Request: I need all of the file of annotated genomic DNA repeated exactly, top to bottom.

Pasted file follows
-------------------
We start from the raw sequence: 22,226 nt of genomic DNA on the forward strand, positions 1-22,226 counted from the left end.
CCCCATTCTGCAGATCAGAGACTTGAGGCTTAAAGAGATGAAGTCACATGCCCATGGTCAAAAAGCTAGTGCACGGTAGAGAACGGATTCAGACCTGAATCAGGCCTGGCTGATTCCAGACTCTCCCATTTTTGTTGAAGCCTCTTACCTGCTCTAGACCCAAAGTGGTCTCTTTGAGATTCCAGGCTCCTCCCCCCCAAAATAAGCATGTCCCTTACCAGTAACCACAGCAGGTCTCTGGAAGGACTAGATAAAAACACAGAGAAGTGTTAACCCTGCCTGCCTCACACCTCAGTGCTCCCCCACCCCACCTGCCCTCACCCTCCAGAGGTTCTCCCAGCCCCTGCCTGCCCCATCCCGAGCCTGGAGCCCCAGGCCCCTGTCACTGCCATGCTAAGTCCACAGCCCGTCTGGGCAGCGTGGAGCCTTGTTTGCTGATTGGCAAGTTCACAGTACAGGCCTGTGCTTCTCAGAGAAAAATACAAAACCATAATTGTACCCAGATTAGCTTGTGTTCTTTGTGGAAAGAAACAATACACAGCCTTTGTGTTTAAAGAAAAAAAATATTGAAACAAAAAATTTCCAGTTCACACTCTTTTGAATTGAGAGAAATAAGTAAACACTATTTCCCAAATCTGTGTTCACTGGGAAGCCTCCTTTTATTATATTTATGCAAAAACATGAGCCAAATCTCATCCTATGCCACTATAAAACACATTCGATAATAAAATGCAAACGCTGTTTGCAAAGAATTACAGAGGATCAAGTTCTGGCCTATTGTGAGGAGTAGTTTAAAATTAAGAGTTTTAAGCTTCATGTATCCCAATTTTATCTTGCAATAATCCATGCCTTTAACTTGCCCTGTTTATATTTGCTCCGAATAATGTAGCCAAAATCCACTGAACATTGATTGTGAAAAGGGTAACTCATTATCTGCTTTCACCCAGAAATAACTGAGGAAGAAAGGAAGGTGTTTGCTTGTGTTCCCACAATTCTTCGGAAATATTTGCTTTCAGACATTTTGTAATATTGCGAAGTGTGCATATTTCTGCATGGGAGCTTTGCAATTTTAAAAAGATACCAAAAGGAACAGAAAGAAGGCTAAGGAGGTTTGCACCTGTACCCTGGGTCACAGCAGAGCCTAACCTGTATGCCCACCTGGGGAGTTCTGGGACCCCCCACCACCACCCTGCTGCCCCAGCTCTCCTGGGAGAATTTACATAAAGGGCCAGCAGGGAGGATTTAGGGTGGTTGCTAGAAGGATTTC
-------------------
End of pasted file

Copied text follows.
We start from the raw sequence: 22,226 nt of genomic DNA on the forward strand, positions 1-22,226 counted from the left end.
CCCCATTCTGCAGATCAGAGACTTGAGGCTTAAAGAGATGAAGTCACATGCCCATGGTCAAAAAGCTAGTGCACGGTAGAGAACGGATTCAGACCTGAATCAGGCCTGGCTGATTCCAGACTCTCCCATTTTTGTTGAAGCCTCTTACCTGCTCTAGACCCAAAGTGGTCTCTTTGAGATTCCAGGCTCCTCCCCCCCAAAATAAGCATGTCCCTTACCAGTAACCACAGCAGGTCTCTGGAAGGACTAGATAAAAACACAGAGAAGTGTTAACCCTGCCTGCCTCACACCTCAGTGCTCCCCCACCCCACCTGCCCTCACCCTCCAGAGGTTCTCCCAGCCCCTGCCTGCCCCATCCCGAGCCTGGAGCCCCAGGCCCCTGTCACTGCCATGCTAAGTCCACAGCCCGTCTGGGCAGCGTGGAGCCTTGTTTGCTGATTGGCAAGTTCACAGTACAGGCCTGTGCTTCTCAGAGAAAAATACAAAACCATAATTGTACCCAGATTAGCTTGTGTTCTTTGTGGAAAGAAACAATACACAGCCTTTGTGTTTAAAGAAAAAAAATATTGAAACAAAAAATTTCCAGTTCACACTCTTTTGAATTGAGAGAAATAAGTAAACACTATTTCCCAAATCTGTGTTCACTGGGAAGCCTCCTTTTATTATATTTATGCAAAAACATGAGCCAAATCTCATCCTATGCCACTATAAAACACATTCGATAATAAAATGCAAACGCTGTTTGCAAAGAATTACAGAGGATCAAGTTCTGGCCTATTGTGAGGAGTAGTTTAAAATTAAGAGTTTTAAGCTTCATGTATCCCAATTTTATCTTGCAATAATCCATGCCTTTAACTTGCCCTGTTTATATTTGCTCCGAATAATGTAGCCAAAATCCACTGAACATTGATTGTGAAAAGGGTAACTCATTATCTGCTTTCACCCAGAAATAACTGAGGAAGAAAGGAAGGTGTTTGCTTGTGTTCCCACAATTCTTCGGAAATATTTGCTTTCAGACATTTTGTAATATTGCGAAGTGTGCATATTTCTGCATGGGAGCTTTGCAATTTTAAAAAGATACCAAAAGGAACAGAAAGAAGGCTAAGGAGGTTTGCACCTGTACCCTGGGTCACAGCAGAGCCTAACCTGTATGCCCACCTGGGGAGTTCTGGGACCCCCCACCACCACCCTGCTGCCCCAGCTCTCCTGGGAGAATTTACATAAAGGGCCAGCAGGGAGGATTTAGGGTGGTTGCTAGAAGGATTTC